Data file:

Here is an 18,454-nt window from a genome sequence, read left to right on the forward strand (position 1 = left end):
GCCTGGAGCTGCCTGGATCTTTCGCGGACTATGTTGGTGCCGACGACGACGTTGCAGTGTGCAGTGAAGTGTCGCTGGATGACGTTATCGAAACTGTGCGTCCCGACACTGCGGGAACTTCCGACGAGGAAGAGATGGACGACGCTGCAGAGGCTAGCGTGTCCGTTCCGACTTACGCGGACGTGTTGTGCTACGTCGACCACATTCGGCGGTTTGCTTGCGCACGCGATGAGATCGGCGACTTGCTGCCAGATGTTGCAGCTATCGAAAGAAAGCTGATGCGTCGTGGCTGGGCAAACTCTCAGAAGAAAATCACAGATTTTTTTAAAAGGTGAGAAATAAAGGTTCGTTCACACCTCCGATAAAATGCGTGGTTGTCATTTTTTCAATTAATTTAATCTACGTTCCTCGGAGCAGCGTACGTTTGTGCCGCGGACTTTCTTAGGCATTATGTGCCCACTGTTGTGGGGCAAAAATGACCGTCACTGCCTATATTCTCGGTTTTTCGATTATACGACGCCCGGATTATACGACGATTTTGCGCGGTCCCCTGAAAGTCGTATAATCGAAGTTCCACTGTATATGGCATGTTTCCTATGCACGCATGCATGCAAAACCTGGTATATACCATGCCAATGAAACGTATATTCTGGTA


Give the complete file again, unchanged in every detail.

Here is an 18,454-nt window from a genome sequence, read left to right on the forward strand (position 1 = left end):
GCCTGGAGCTGCCTGGATCTTTCGCGGACTATGTTGGTGCCGACGACGACGTTGCAGTGTGCAGTGAAGTGTCGCTGGATGACGTTATCGAAACTGTGCGTCCCGACACTGCGGGAACTTCCGACGAGGAAGAGATGGACGACGCTGCAGAGGCTAGCGTGTCCGTTCCGACTTACGCGGACGTGTTGTGCTACGTCGACCACATTCGGCGGTTTGCTTGCGCACGCGATGAGATCGGCGACTTGCTGCCAGATGTTGCAGCTATCGAAAGAAAGCTGATGCGTCGTGGCTGGGCAAACTCTCAGAAGAAAATCACAGATTTTTTTAAAAGGTGAGAAATAAAGGTTCGTTCACACCTCCGATAAAATGCGTGGTTGTCATTTTTTCAATTAATTTAATCTACGTTCCTCGGAGCAGCGTACGTTTGTGCCGCGGACTTTCTTAGGCATTATGTGCCCACTGTTGTGGGGCAAAAATGACCGTCACTGCCTATATTCTCGGTTTTTCGATTATACGACGCCCGGATTATACGACGATTTTGCGCGGTCCCCTGAAAGTCGTATAATCGAAGTTCCACTGTATATGGCATGTTTCCTATGCACGCATGCATGCAAAACCTGGTATATACCATGCCAATGAAACGTATATTCTGGTA